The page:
By Alexsandra Mitchell
The job description for today’s librarian is ever-changing, adapting to constantly evolving technological advancements that better serve library users. Libraries have expanded with these advancements to include the use of websites, databases, search engines, scanners, E-Books, and born-digital resources.
This February, on the occasion of African American History Month, let us take a look back and appreciate the work of African American librarians, from leaders like Jean Blackwell Hutson and Dorothy Porter Wesley, to the many librarians and technicians who together helped to shape, develop, and advance the modern library.
This gallery takes a look at African American staff members at the National Library of Medicine between 1948 and 1977. These skilled librarians were responsible for helping the library through its transition from the Army Medical Library to the National Library of Medicine and for serving the public through the many organizational and technological changes that preceded today’s digital information age. These skilled workers utilized ‘state of the art’ equipment and data services throughout this time period such as the Densitometer and Flexowriter typewriters, Haloid Xerox Copy Flo, punch cards, magnetic tape units, the dial-up (literally, as it required you to call in) version of MEDLINE, and the AVLINE database system.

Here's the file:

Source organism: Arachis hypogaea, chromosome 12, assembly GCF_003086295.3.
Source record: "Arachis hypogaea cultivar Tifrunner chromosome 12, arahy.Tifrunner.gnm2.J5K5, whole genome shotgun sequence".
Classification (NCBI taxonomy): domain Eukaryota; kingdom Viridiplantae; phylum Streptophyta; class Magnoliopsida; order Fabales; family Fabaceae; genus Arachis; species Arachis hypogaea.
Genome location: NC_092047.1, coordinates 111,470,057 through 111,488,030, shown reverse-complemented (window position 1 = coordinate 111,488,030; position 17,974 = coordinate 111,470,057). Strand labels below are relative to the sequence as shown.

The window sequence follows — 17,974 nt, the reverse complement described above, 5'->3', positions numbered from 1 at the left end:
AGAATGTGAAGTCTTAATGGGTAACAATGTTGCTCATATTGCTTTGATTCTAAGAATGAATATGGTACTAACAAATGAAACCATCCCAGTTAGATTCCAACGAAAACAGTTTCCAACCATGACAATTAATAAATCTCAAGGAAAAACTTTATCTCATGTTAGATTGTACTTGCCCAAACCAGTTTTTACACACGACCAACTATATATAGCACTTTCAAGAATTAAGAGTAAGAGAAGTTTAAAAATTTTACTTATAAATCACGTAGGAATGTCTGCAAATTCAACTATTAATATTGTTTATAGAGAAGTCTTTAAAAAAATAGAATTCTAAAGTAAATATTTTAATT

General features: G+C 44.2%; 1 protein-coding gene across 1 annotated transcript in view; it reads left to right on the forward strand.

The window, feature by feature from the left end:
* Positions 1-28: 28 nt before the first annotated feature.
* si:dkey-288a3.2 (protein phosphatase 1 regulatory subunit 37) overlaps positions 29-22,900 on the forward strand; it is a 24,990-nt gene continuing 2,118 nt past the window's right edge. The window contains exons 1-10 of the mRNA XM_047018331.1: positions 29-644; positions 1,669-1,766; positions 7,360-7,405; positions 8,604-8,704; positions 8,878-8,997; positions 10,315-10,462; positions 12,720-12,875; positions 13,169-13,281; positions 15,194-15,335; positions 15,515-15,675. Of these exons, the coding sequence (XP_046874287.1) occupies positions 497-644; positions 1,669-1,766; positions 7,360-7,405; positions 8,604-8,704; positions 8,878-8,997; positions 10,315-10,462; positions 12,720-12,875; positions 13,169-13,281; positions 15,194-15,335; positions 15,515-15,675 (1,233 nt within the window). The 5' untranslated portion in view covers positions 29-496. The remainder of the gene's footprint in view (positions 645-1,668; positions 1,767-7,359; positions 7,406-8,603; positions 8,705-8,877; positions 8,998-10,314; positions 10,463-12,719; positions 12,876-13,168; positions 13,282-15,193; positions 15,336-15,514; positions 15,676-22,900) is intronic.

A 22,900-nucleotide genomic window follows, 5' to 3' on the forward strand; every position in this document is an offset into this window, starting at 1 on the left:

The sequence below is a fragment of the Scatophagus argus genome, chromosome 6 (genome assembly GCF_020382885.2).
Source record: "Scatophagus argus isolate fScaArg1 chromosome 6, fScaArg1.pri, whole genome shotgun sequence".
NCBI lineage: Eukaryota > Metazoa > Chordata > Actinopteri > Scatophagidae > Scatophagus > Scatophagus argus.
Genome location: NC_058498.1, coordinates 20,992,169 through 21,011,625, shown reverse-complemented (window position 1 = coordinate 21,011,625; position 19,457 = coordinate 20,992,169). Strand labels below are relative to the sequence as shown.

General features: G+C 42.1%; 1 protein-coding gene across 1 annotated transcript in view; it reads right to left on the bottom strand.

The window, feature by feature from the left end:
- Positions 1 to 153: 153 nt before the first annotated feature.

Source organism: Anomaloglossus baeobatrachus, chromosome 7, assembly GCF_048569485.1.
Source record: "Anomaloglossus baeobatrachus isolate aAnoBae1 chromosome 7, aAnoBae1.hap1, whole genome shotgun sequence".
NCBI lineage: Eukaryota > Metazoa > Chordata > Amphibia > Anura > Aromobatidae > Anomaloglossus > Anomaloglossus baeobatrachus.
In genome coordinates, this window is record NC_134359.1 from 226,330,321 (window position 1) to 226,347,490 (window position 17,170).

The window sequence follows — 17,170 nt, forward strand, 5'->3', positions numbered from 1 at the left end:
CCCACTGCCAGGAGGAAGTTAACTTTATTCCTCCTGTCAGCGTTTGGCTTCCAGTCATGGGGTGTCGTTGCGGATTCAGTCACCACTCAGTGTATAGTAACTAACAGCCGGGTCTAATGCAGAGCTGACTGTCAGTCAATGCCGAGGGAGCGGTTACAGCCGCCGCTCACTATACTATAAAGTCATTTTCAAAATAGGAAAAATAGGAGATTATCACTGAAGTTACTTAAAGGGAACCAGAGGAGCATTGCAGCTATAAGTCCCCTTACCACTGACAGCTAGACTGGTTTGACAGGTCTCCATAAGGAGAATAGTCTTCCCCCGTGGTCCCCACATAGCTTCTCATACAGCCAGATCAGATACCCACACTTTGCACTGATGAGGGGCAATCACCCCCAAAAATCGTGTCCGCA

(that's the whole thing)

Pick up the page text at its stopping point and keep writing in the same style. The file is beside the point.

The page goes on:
Alexsandra Mitchell was a 2013 Association of Research Libraries Career Enhancement Program Fellow in the History of Medicine Division and a Brooklyn based international research scholar.